Listen

Talia Schlanger

I'm sure you've had this experience at some point: You hear the voice of an artist who was important to you at a particular time and all of a sudden, the sound of it sends you tumbling back through your own memory right to where you were – that college dorm room, those bleachers on that football field, that cross country road trip with your first love — the first time you heard that voice.

In this session, we have some serious musicians who trained at a conservatory and make carefully arranged music with tricky harmonies. Sound like a recipe for fun? It is. This is Lake Street Dive we're talking about, and if you've heard any of the original music they make, you know they take all the most fun bits of pop, soul, disco, jazz, rock and roll and stitch them together into something all their own.

Last Sunday, Philadelphia's own The War on Drugs won the Grammy Award for Best Rock Album. We consider that a sign. Sure as the National Chicken Council's prediction Americans will consume 1.35 billion chicken wings this weekend, the birds (aka Philadelphia Eagles) are going to take the bowl.

Welcome to a rock 'n' roll reunion, with our guests The Dream Syndicate. In 2017, the band released its first new album since breaking up nearly 30 years ago.

At the end of last year, I spoke to bandleader Steve Wynn about the Syndicate's history. Steve formed the band in Los Angeles in the '80s, which he intended to be in opposition to the way he saw music changing. (For instance, people were putting their guitars down and picking up synthesizers and keytars.) This was happening in the mainstream, it was happening in the underground.

Steve was not into it.

You know when somebody has that special something? The star quality you can't really describe but it's just there? Jidenna has that something.

In this session, we slip into the world of Emily Haines and The Soft Skeleton. Haines is the lead singer of the electro-tinged rock and roll band Metric, but in her solo work you won't find any wailing guitars or radical synths — the spotlight shines right on her voice and the work of art that is her songwriting.

Hear Emily Haines, solo on the piano, in the player above.

In this session, you've got front-row seats to a mini concert by Combo Chimbita, who absolutely lit up the World Cafe with what they call "tropical futurism." What does that mean? You're about to hear it in action. But, just so you know what you're in for, Combo Chimbita uses cumbia as a building block but they get psychedelic, trippy and downright freaky, with an inventive combination of rhythms and sounds from Africa, the Caribbean and Latin America.

What do you get when you cross an Australian post-punk drummer with a lute player who is the descendant of Greek musical royalty? Easy: Today's guests Xylouris White!

Xylouris is George Xylouris, from a famed family of musicians based in a mountain shepherding village on the Greek island of Crete. George has been a professional musician since he was 12.

White is Jim White, an Australian post-punk drummer with a deft touch, able to go from thunderous to tender on a dime. Jim held it down in the instrumental trio Dirty Three, and has also backed Cat Power and PJ Harvey.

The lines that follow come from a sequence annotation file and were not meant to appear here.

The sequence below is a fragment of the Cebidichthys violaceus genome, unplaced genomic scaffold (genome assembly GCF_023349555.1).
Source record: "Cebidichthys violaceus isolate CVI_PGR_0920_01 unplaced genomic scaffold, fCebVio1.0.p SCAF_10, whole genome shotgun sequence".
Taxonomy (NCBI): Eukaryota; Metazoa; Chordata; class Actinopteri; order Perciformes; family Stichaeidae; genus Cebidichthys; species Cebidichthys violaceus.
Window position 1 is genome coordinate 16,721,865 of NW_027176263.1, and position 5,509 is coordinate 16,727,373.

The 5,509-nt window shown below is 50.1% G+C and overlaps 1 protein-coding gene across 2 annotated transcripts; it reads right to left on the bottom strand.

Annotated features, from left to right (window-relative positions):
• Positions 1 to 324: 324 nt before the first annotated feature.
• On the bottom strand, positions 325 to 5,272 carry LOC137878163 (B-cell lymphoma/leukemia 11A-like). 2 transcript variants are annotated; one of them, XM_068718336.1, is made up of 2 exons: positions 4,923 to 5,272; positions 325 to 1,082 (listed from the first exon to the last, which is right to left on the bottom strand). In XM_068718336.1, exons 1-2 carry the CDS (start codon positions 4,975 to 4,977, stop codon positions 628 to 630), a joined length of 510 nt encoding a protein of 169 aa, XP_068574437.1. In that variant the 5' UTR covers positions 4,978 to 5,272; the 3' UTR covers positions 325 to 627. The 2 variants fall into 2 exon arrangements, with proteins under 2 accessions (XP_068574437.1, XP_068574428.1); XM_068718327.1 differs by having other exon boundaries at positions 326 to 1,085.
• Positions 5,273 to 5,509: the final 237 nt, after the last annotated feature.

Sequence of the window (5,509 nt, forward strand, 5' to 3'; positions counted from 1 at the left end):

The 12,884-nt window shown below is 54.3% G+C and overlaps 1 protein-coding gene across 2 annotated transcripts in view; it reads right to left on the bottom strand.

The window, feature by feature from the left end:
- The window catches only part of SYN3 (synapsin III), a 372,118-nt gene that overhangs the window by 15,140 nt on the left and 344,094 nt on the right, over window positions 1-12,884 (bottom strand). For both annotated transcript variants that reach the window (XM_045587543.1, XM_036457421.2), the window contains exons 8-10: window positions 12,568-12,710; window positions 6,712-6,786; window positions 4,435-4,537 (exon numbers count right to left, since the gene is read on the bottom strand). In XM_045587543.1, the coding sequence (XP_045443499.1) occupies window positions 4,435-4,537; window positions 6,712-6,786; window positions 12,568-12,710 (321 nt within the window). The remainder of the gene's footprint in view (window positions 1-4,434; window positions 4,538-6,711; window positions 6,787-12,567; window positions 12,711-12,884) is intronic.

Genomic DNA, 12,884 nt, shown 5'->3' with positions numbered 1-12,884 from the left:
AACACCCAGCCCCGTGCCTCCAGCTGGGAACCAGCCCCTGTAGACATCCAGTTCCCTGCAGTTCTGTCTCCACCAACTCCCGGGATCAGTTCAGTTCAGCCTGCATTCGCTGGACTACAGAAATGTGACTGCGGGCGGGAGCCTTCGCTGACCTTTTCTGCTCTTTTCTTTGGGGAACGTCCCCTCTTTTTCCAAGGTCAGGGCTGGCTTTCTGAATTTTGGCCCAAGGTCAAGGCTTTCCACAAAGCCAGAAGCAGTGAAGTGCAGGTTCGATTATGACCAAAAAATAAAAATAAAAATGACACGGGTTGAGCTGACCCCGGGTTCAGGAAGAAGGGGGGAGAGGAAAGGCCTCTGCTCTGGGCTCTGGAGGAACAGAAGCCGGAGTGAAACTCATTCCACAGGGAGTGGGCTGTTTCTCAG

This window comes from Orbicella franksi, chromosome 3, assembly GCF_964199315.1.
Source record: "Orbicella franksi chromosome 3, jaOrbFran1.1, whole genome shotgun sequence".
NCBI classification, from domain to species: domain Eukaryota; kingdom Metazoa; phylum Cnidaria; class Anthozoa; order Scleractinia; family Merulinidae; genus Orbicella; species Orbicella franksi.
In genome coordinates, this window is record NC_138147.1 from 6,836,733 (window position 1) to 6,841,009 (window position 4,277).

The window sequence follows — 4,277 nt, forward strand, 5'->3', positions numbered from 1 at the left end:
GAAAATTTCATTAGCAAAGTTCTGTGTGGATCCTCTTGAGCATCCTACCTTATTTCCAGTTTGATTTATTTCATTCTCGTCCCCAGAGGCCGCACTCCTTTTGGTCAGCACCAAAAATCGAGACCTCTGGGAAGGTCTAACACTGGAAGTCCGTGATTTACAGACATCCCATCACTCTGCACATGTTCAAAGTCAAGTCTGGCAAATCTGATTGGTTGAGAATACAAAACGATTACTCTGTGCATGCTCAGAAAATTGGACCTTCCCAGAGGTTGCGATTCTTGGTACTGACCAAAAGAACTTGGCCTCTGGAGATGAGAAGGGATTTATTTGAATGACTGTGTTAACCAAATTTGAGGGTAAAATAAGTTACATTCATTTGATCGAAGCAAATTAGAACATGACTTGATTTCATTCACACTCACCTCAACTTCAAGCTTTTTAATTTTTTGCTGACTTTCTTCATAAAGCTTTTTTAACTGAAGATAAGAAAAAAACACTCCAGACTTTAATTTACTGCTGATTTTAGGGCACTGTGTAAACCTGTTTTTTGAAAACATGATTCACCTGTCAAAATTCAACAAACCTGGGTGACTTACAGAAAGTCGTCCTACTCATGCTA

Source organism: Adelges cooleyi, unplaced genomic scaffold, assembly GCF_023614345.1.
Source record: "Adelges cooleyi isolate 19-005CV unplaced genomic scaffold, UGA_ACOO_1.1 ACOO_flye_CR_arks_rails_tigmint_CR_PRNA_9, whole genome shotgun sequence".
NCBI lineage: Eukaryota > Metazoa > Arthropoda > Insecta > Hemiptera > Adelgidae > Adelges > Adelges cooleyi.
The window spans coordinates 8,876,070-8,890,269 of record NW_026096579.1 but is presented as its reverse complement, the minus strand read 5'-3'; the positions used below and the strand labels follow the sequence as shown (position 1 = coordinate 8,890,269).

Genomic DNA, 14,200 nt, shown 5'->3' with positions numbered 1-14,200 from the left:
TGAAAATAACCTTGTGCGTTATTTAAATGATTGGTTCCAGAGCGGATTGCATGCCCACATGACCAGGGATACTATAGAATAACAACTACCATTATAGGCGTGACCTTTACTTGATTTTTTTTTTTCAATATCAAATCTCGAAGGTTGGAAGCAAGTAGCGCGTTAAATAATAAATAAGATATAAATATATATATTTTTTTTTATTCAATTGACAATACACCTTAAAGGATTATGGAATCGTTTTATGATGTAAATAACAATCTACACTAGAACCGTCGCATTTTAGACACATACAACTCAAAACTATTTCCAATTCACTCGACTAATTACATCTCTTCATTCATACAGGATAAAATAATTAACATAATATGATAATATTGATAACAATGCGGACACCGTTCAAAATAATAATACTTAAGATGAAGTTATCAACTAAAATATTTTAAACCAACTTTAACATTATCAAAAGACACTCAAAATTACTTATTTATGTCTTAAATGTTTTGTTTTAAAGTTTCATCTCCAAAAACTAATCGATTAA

Bette Smith grew up in a rough neighborhood in Brooklyn: Bedford–Stuyvesant, pre-Mayor Giuliani. Her father was a church choir director who once had to protect his kids by running out of the house waving a two-by-four. He taught Bette to sing. He also taught her that a career in music outside the church was wrong, and it wasn't until after he died that Bette really pursued music. She'll tell the story of coming to that decision, and what she imagines her late parents might think of what's she's doing now.

Luna On World Cafe

Dec 5, 2017

Around the time Luna announced it was breaking up back in 2004, lead singer Dean Wareham said, "This is what bands do." But you can bet any fan of Luna's dreamy, moody sound was secretly hoping they would undo it. And after about a decade, Luna did. (Or: undid.)

Dhani Harrison's new record, IN///PARALLEL, feels a bit like walking through a lucid dream. It's complex and artful, and at first listen, maybe a little dark. But as he explains, he uses the dark to inspire catharsis, not fear. Dhani also told me he writes lyrics with caution: "You have to be careful with — with the words you use in the daytime, I think, because the English language, I think, is probably just a big magic spell, and when you say things they can tend to manifest."

We're in South Louisiana — somewhere between Arnaudville and Leonville — in the backyard of Louis Michot, looking out at his pond. In 1999, Louis and his brother Andre co-founded the band Lost Bayou Ramblers. And the sounds we hear in their backyard in the bayou actually appear on their latest album, Kalenda. So does music, of course; the band isn't here to play the cricket or the frog — more like Louis on the fiddle and vocals and Andre on accordion and lap steel guitar. But the music really does take you to a real place.

William Patrick Corgan would be the first to admit that many people's image of him was locked down back in 1995 as Billy Corgan: frontman of The Smashing Pumpkins. The Pumpkins had just released Mellon Collie and the Infinite Sadness, the album with the song "Bullet with Butterfly Wings" -– you know, the one where despite all his rage, he's still just a rat in a cage?